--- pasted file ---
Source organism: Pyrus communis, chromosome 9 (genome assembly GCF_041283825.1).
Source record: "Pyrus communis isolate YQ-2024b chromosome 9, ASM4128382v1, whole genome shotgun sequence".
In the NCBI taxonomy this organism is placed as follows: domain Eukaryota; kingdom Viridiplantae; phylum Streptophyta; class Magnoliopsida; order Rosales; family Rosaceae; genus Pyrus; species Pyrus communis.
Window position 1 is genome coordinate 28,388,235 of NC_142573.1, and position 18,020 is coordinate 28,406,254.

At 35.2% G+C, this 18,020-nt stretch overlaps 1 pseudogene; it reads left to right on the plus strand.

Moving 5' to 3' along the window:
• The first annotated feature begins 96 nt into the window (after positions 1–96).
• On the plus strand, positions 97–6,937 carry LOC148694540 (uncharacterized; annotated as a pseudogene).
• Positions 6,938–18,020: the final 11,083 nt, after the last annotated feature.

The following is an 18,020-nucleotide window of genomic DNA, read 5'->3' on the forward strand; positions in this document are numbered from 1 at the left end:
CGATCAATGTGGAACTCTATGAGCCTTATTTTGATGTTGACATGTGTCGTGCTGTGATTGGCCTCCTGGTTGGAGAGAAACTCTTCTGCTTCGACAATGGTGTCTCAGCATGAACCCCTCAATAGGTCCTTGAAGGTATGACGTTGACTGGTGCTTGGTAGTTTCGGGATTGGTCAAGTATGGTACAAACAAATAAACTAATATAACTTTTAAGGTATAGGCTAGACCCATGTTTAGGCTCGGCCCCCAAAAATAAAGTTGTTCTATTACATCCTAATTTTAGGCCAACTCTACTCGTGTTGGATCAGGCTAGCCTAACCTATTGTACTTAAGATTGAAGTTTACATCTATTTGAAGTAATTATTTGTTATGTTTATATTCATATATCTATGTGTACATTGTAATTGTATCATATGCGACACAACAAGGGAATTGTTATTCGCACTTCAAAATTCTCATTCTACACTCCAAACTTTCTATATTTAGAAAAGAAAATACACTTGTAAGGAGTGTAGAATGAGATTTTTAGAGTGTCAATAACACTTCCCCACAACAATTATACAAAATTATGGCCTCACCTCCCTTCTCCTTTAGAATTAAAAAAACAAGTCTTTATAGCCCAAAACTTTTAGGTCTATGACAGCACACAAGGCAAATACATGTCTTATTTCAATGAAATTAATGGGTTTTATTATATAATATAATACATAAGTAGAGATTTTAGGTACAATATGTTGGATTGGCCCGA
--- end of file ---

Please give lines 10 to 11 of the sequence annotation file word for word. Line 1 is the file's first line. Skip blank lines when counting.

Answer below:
The following is an 18,020-nucleotide window of genomic DNA, read 5'->3' on the forward strand; positions in this document are numbered from 1 at the left end:
CGATCAATGTGGAACTCTATGAGCCTTATTTTGATGTTGACATGTGTCGTGCTGTGATTGGCCTCCTGGTTGGAGAGAAACTCTTCTGCTTCGACAATGGTGTCTCAGCATGAACCCCTCAATAGGTCCTTGAAGGTATGACGTTGACTGGTGCTTGGTAGTTTCGGGATTGGTCAAGTATGGTACAAACAAATAAACTAATATAACTTTTAAGGTATAGGCTAGACCCATGTTTAGGCTCGGCCCCCAAAAATAAAGTTGTTCTATTACATCCTAATTTTAGGCCAACTCTACTCGTGTTGGATCAGGCTAGCCTAACCTATTGTACTTAAGATTGAAGTTTACATCTATTTGAAGTAATTATTTGTTATGTTTATATTCATATATCTATGTGTACATTGTAATTGTATCATATGCGACACAACAAGGGAATTGTTATTCGCACTTCAAAATTCTCATTCTACACTCCAAACTTTCTATATTTAGAAAAGAAAATACACTTGTAAGGAGTGTAGAATGAGATTTTTAGAGTGTCAATAACACTTCCCCACAACAATTATACAAAATTATGGCCTCACCTCCCTTCTCCTTTAGAATTAAAAAAACAAGTCTTTATAGCCCAAAACTTTTAGGTCTATGACAGCACACAAGGCAAATACATGTCTTATTTCAATGAAATTAATGGGTTTTATTATATAATATAATACATAAGTAGAGATTTTAGGTACAATATGTTGGATTGGCCCGA